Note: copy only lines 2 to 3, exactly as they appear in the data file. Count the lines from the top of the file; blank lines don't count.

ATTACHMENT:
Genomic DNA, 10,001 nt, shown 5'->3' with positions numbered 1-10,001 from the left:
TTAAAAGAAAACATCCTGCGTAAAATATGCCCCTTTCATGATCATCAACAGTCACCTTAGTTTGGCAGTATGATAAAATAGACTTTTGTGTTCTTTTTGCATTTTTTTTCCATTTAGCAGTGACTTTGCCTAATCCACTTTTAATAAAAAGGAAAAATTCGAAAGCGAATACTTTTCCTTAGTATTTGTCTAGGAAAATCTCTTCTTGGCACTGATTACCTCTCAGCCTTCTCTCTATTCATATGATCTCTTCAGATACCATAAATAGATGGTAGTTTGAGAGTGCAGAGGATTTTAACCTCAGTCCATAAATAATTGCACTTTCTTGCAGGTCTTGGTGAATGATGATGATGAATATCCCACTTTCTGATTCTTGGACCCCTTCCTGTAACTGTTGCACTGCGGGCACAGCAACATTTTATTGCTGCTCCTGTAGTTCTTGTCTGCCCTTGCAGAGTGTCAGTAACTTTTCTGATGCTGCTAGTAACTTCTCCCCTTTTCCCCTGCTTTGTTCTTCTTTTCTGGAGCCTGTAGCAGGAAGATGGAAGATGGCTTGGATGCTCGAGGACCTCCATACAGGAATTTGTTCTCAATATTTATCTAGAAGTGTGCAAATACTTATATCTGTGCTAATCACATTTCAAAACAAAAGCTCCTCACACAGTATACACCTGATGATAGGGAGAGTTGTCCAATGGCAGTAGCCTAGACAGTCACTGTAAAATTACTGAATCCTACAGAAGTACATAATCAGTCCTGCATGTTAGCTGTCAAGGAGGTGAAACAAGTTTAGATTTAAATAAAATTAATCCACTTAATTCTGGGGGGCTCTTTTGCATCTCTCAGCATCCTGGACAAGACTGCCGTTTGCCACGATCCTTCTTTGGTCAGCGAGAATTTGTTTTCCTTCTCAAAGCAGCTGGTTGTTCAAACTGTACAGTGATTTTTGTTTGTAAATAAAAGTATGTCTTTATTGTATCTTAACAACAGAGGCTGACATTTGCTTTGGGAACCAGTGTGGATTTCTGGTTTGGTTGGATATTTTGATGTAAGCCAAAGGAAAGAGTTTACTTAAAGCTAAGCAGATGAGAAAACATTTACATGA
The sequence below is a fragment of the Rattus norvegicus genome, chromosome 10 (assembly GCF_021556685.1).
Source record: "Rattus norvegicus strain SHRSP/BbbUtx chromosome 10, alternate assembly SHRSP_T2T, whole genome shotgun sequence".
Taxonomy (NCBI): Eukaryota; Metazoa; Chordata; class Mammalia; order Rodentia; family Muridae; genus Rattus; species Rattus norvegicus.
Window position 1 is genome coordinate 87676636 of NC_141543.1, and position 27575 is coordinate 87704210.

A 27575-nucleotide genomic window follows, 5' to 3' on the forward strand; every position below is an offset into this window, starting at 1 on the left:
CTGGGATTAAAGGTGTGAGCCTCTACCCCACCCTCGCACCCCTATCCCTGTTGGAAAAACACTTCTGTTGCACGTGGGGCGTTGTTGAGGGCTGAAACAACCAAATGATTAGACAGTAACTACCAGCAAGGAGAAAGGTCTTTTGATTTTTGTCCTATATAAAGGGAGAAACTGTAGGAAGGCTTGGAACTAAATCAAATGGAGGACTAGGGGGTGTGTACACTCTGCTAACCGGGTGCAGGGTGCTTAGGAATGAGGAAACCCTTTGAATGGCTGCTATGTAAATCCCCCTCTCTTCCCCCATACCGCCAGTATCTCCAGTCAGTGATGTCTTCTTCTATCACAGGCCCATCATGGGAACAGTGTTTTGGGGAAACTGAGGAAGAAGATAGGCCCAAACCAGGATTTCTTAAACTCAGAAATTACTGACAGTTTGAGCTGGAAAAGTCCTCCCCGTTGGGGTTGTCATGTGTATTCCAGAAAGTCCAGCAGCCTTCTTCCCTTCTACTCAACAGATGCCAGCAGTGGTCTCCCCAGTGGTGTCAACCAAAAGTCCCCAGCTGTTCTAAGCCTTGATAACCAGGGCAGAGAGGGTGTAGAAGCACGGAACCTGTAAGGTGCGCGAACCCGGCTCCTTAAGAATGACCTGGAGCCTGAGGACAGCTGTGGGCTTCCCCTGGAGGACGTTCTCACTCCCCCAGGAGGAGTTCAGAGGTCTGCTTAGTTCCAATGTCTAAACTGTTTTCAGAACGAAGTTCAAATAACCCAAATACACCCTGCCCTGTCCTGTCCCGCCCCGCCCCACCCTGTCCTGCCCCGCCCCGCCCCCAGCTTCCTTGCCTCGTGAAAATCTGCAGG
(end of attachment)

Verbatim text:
TTAAAAGAAAACATCCTGCGTAAAATATGCCCCTTTCATGATCATCAACAGTCACCTTAGTTTGGCAGTATGATAAAATAGACTTTTGTGTTCTTTTTGCATTTTTTTTCCATTTAGCAGTGACTTTGCCTAATCCACTTTTAATAAAAAGGAAAAATTCGAAAGCGAATACTTTTCCTTAGTATTTGTCTAGGAAAATCTCTTCTTGGCACTGATTACCTCTCAGCCTTCTCTCTATTCATATGATCTCTTCAGATACCATAAATAGATGGTAGTTTGAGAGTGCAGAGGATTTTAACCTCAGTCCATAAATAATTGCACTTTCTTGCAGGTCTTGGTGAATGATGATGATGAATATCCCACTTTCTGATTCTTGGACCCCTTCCTGTAACTGTTGCACTGCGGGCACAGCAACATTTTATTGCTGCTCCTGTAGTTCTTGTCTGCCCTTGCAGAGTGTCAGTAACTTTTCTGATGCTGCTAGTAACTTCTCCCCTTTTCCCCTGCTTTGTTCTTCTTTTCTGGAGCCTGTAGCAGGAAGATGGAAGATGGCTTGGATGCTCGAGGACCTCCATACAGGAATTTGTTCTCAATATTTATCTAGAAGTGTGCAAATACTTATATCTGTGCTAATCACATTTCAAAACAAAAGCTCCTCACACAGTATACACCTGATGATAGGGAGAGTTGTCCAATGGCAGTAGCCTAGACAGTCACTGTAAAATTACTGAATCCTACAGAAGTACATAATCAGTCCTGCATGTTAGCTGTCAAGGAGGTGAAACAAGTTTAGATTTAAATAAAATTAATCCACTTAATTCTGGGGGGCTCTTTTGCATCTCTCAGCATCCTGGACAAGACTGCCGTTTGCCACGATCCTTCTTTGGTCAGCGAGAATTTGTTTTCCTTCTCAAAGCAGCTGGTTGTTCAAACTGTACAGTGATTTTTGTTTGTAAATAAAAGTATGTCTTTATTGTATCTTAACAACAGAGGCTGACATTTGCTTTGGGAACCAGTGTGGATTTCTGGTTTGGTTGGATATTTTGATGTAAGCCAAAGGAAAGAGTTTACTTAAAGCTAAGCAGATGAGAAAACATTTACATGA
The sequence below is a fragment of the Rattus norvegicus genome, chromosome 10 (assembly GCF_021556685.1).